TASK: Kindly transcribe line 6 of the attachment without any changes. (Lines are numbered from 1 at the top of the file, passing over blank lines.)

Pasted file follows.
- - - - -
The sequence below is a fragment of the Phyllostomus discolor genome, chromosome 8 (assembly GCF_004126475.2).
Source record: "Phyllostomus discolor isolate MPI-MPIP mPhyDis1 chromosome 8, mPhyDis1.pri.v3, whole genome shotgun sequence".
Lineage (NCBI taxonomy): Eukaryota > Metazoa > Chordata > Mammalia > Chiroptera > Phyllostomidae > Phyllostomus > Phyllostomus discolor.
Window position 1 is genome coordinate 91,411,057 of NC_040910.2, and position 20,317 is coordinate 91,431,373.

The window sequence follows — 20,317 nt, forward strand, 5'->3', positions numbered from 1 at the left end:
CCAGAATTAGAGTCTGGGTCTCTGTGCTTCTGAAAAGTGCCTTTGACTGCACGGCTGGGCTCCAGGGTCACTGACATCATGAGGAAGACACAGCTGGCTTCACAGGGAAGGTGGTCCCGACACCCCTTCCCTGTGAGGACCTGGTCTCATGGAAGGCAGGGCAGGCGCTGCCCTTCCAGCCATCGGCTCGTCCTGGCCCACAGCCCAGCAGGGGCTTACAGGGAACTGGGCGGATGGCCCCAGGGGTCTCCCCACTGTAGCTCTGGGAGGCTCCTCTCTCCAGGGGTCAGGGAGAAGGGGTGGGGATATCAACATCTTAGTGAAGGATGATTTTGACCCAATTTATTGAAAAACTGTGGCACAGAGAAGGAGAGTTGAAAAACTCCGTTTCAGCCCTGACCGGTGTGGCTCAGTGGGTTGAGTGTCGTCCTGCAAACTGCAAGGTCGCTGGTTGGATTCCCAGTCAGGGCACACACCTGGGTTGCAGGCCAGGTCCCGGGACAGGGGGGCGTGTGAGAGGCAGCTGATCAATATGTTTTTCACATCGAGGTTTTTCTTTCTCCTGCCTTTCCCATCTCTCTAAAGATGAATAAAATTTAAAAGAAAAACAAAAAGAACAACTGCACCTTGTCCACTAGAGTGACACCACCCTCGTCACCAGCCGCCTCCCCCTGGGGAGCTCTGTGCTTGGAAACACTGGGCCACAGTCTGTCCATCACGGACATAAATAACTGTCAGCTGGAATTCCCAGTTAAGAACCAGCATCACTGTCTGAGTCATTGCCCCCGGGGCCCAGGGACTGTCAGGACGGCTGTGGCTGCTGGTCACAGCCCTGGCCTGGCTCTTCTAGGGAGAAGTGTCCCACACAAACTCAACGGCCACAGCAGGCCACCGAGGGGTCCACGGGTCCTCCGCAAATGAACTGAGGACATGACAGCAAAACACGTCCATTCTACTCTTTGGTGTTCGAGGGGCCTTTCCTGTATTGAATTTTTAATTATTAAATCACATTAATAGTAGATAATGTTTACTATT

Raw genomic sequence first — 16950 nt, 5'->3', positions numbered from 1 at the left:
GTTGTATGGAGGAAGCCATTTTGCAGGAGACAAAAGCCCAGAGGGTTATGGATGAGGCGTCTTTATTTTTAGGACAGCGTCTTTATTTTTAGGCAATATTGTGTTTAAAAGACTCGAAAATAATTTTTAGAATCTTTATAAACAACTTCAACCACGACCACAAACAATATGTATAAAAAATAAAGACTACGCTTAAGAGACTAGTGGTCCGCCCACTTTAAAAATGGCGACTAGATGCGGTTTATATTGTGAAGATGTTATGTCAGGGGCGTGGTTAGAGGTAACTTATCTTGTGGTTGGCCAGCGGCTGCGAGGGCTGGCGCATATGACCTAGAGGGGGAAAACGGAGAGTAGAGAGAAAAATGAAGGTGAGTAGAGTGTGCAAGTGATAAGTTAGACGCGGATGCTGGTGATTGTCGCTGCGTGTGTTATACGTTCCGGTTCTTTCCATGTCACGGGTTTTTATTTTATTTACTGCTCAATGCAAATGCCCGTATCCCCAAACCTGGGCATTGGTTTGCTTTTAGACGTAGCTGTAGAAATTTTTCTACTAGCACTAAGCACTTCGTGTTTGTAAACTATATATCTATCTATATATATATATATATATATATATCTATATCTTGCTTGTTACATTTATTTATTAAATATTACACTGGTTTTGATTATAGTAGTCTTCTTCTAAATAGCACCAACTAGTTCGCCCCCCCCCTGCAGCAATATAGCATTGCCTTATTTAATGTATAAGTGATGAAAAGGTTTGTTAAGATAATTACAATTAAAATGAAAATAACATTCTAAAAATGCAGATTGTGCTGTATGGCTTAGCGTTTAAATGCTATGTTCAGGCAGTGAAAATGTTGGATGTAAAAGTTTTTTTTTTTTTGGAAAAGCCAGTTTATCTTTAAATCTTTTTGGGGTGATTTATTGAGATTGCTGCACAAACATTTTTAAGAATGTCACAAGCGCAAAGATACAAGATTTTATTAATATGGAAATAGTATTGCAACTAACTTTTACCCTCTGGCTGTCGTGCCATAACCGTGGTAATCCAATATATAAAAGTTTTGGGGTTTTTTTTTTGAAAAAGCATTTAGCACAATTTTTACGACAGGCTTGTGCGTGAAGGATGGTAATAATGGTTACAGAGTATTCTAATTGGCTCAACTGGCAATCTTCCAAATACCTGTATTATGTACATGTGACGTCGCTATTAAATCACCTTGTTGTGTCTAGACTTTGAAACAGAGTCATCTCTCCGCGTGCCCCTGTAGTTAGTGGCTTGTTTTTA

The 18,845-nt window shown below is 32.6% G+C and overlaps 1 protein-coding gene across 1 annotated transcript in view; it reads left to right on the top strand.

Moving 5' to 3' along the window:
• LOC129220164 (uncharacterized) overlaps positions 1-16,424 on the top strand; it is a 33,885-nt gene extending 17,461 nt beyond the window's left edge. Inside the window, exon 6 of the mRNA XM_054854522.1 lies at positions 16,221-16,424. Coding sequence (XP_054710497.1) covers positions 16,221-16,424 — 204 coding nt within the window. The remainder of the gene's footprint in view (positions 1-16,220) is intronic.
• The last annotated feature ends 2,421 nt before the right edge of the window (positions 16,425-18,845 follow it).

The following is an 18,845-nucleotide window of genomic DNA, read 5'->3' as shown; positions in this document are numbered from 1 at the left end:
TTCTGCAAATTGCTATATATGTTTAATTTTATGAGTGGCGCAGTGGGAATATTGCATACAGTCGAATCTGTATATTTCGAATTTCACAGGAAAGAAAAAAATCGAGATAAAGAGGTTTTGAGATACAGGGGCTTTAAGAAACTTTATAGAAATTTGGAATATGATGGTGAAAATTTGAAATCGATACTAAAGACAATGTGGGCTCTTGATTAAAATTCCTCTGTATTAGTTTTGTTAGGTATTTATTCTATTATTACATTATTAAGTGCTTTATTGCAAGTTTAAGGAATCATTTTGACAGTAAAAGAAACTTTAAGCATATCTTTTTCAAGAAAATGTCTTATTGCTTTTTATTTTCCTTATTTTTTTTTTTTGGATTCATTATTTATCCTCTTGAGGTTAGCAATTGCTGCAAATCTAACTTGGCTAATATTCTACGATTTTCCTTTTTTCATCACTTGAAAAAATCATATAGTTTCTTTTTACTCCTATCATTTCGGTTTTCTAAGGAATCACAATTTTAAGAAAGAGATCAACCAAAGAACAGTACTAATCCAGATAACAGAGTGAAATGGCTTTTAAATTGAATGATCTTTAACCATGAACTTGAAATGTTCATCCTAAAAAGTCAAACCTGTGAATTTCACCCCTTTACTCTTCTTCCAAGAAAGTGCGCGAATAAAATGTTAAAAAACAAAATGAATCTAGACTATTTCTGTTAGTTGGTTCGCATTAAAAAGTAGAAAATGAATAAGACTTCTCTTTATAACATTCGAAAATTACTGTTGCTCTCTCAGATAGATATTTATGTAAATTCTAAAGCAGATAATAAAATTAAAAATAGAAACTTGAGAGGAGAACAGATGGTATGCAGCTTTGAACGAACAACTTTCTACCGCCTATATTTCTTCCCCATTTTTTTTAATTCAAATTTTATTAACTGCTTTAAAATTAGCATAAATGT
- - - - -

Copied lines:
CCAGAATTAGAGTCTGGGTCTCTGTGCTTCTGAAAAGTGCCTTTGACTGCACGGCTGGGCTCCAGGGTCACTGACATCATGAGGAAGACACAGCTGGCTTCACAGGGAAGGTGGTCCCGACACCCCTTCCCTGTGAGGACCTGGTCTCATGGAAGGCAGGGCAGGCGCTGCCCTTCCAGCCATCGGCTCGTCCTGGCCCACAGCCCAGCAGGGGCTTACAGGGAACTGGGCGGATGGCCCCAGGGGTCTCCCCACTGTAGCTCTGGGAGGCTCCTCTCTCCAGGGGTCAGGGAGAAGGGGTGGGGATATCAACATCTTAGTGAAGGATGATTTTGACCCAATTTATTGAAAAACTGTGGCACAGAGAAGGAGAGTTGAAAAACTCCGTTTCAGCCCTGACCGGTGTGGCTCAGTGGGTTGAGTGTCGTCCTGCAAACTGCAAGGTCGCTGGTTGGATTCCCAGTCAGGGCACACACCTGGGTTGCAGGCCAGGTCCCGGGACAGGGGGGCGTGTGAGAGGCAGCTGATCAATATGTTTTTCACATCGAGGTTTTTCTTTCTCCTGCCTTTCCCATCTCTCTAAAGATGAATAAAATTTAAAAGAAAAACAAAAAGAACAACTGCACCTTGTCCACTAGAGTGACACCACCCTCGTCACCAGCCGCCTCCCCCTGGGGAGCTCTGTGCTTGGAAACACTGGGCCACAGTCTGTCCATCACGGACATAAATAACTGTCAGCTGGAATTCCCAGTTAAGAACCAGCATCACTGTCTGAGTCATTGCCCCCGGGGCCCAGGGACTGTCAGGACGGCTGTGGCTGCTGGTCACAGCCCTGGCCTGGCTCTTCTAGGGAGAAGTGTCCCACACAAACTCAACGGCCACAGCAGGCCACCGAGGGGTCCACGGGTCCTCCGCAAATGAACTGAGGACATGACAGCAAAACACGTCCATTCTACTCTTTGGTGTTCGAGGGGCCTTTCCTGTATTGAATTTTTAATTATTAAATCACATTAATAGTAGATAATGTTTACTATT